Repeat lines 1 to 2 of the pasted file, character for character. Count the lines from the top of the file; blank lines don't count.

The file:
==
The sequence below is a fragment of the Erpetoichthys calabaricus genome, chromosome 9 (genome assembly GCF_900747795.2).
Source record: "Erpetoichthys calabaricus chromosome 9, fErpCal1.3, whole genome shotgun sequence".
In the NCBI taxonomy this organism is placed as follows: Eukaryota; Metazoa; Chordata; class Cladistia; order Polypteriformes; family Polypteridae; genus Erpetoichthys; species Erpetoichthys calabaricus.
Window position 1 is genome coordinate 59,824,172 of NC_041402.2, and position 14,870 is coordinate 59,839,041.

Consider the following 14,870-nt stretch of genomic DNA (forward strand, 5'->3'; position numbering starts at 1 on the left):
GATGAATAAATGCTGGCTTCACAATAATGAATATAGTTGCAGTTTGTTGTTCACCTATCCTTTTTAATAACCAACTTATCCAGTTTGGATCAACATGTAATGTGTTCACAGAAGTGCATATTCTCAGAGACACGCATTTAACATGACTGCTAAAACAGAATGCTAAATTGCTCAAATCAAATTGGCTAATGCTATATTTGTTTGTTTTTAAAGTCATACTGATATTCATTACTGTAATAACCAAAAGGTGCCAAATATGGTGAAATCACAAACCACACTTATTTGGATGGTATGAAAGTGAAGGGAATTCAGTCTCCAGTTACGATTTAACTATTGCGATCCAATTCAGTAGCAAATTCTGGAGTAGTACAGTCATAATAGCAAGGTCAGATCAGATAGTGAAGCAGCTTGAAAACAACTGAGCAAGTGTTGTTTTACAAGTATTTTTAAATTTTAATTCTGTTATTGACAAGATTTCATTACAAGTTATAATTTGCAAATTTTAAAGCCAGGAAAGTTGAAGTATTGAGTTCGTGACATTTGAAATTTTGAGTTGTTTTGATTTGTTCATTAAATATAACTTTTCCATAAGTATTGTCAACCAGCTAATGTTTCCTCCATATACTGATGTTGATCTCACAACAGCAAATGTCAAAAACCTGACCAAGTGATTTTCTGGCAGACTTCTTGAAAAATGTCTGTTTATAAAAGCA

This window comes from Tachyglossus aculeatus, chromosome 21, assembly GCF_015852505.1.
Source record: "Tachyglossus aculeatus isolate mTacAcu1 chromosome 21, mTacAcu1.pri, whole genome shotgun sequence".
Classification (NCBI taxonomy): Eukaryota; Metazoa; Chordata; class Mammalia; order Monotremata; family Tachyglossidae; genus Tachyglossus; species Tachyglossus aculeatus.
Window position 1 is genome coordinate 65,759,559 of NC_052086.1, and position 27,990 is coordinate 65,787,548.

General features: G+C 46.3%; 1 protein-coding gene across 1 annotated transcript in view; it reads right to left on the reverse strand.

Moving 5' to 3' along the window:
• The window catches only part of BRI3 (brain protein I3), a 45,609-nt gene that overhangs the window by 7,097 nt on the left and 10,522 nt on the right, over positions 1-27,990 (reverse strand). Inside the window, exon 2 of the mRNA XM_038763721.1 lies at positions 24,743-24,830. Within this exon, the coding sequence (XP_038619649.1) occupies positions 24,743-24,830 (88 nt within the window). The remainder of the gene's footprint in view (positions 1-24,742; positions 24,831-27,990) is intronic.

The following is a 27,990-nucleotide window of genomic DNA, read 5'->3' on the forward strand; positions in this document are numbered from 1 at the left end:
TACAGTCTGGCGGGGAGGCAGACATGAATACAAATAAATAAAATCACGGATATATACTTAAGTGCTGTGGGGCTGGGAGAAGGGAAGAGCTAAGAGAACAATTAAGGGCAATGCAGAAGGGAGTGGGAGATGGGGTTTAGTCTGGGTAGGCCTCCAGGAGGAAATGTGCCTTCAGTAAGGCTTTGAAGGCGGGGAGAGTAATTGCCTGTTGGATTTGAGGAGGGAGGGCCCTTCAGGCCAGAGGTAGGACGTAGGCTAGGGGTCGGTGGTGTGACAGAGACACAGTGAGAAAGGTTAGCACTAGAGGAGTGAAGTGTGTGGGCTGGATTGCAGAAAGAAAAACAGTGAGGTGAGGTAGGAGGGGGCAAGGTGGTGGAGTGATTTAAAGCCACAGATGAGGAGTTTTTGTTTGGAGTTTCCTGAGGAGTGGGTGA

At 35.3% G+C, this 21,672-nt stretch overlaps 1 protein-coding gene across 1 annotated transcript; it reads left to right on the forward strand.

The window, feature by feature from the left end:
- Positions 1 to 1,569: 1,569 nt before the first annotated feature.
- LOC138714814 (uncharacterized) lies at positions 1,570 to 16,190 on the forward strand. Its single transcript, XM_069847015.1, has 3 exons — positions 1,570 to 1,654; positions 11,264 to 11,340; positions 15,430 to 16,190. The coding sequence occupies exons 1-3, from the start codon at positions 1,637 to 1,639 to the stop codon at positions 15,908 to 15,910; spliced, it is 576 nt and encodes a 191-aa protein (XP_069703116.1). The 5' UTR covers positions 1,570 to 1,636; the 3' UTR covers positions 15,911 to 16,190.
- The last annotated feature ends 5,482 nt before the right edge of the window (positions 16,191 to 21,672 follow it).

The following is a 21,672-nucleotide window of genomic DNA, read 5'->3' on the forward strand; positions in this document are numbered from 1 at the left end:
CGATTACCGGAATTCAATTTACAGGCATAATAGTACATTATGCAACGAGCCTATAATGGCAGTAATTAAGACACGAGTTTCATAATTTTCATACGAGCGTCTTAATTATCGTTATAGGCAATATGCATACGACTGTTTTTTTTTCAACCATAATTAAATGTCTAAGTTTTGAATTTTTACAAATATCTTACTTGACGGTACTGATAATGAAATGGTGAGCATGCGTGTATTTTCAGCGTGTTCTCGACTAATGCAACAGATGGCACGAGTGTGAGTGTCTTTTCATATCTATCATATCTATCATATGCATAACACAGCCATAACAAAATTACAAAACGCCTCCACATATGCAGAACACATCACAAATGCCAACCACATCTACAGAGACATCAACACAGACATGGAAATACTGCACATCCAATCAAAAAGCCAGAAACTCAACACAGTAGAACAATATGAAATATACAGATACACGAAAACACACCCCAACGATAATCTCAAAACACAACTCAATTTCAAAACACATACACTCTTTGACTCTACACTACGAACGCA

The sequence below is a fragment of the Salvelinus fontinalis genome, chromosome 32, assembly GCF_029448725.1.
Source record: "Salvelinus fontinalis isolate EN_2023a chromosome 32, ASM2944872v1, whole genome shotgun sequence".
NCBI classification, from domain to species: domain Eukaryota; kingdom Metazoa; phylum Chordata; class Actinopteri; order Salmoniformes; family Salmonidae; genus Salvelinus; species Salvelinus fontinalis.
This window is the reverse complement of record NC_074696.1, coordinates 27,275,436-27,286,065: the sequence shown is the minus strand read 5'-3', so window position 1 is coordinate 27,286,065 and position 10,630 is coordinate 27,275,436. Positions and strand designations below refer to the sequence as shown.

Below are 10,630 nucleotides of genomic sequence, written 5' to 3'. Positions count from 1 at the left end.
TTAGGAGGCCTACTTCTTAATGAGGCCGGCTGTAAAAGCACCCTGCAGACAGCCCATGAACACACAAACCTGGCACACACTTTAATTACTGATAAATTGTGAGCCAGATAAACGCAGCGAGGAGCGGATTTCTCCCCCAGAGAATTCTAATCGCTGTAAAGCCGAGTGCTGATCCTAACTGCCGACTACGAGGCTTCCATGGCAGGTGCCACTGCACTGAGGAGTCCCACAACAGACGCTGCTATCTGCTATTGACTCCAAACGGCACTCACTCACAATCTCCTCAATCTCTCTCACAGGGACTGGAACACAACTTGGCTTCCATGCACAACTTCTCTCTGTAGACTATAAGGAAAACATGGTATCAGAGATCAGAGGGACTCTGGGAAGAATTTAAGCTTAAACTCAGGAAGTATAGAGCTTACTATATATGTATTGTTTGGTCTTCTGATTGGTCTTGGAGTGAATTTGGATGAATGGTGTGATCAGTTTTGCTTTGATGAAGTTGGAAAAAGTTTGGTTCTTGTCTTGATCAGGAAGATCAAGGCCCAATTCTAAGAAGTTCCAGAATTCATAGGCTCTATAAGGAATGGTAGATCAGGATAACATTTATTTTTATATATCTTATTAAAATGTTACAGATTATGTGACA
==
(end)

The sequence below is a fragment of the Erpetoichthys calabaricus genome, chromosome 9 (genome assembly GCF_900747795.2).
Source record: "Erpetoichthys calabaricus chromosome 9, fErpCal1.3, whole genome shotgun sequence".